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Wednesday, July 23, 2014

Newell is 'Next Town' for rock- a-billy rompers

Thursday, November 18, 2004

The road warriors of rockabilly, the Mezcal Brothers, bring their high-energy act back to Laney's in Newell for one show Saturday night, November 20. The rocking starts at 9 p.m., and there's no cover charge, according to promoter Rod Bramble of Storm Lake.

The Mezcals, out of Lincoln, Nebraska, have already built a local following with their tight retro sound and on-stage antics.

"We dress the part - the crazy clothes, the grease in the hair," said bass player Charlie Johnson. "There's no room for sitting and staring at one of our shows - you have to be dancing and tapping your feet."

The Mezcal Brothers, singer/acoustic guitarist Gerardo Meza, stand-up drummer Donald "Deuce" Burbach, Benny Kushner with his electric guitar, and Johnson, often seen "riding" his upright bass, are a party waiting to happen.

The group is beginning to gather international attention, with mention in national and European magazines, developing radio play, a big west coast tour last summer, and a new CD, "Next Town," the foursome's third outing.

The group's next goal is to tour in Europe, where rockabilly style is surging.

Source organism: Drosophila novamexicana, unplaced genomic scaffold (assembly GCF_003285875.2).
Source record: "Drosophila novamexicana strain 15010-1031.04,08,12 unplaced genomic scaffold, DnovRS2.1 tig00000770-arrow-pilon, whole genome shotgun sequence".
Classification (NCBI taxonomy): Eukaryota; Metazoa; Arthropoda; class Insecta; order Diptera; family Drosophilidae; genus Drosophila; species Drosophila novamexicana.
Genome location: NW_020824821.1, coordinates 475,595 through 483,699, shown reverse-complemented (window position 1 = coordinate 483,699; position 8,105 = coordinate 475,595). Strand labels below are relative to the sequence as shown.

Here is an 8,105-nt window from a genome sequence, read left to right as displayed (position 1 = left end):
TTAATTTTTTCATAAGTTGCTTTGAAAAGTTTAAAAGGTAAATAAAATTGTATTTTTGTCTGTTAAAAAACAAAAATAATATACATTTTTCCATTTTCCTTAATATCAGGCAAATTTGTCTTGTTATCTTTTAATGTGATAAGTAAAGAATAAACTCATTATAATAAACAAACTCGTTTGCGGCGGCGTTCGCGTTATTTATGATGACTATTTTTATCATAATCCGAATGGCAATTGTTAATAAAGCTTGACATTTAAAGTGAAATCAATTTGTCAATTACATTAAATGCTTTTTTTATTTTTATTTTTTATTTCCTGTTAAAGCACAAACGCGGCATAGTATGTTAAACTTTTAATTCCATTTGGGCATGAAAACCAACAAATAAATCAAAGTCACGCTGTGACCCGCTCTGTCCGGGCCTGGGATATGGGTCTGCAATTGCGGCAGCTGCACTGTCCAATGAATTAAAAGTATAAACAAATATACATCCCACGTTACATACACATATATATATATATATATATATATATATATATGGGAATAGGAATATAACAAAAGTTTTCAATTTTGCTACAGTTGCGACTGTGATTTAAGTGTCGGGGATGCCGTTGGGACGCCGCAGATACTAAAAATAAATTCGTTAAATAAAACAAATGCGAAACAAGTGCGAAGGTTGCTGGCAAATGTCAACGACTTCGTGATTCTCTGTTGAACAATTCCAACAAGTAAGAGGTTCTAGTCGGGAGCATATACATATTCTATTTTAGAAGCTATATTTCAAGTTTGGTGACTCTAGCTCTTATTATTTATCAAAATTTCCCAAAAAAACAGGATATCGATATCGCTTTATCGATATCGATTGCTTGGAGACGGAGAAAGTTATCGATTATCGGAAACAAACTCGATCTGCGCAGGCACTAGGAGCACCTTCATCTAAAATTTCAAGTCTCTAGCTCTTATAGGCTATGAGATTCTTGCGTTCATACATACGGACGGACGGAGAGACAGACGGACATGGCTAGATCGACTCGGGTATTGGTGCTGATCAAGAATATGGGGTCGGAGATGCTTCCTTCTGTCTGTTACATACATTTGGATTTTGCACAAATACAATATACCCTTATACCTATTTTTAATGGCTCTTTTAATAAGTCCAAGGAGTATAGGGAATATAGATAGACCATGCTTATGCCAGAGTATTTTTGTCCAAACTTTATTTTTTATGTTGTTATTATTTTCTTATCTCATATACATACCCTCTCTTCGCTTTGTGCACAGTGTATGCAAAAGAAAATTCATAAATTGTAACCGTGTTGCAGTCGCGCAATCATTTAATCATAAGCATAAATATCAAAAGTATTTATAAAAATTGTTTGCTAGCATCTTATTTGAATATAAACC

"This winter we want to get back to being local and being out with the people," Johnson said. "We keep plugging away, and waiting for it to happen. Every year more people are talking about us, but it does come slow... unless you're Britney Spears."

The new CD is impressive, with sounds that rekindle thoughts of the early rock-n-roll of the 1950s, surf sound of the 1960s, '80s rockabilly ala The Stray Cats, with influences of country rock and folk along the way.

There's nothing but energy on every track, and these guys play at two speeds, really fast and twice as fast as that. Their song "Mr. Train Conductor" sounds for all the world like a locomotive roaring down the tracks, and you'll find intriguing titles like "The Electrified Donkey," "Rockin' Bones," and "Heat Up My Hotrod," all written by the Mezcals.

My advice? Call out for "I'm In Love With You," a smiler with some superb stringwork woven throughout, and vocals like Buddy Holly on steroids.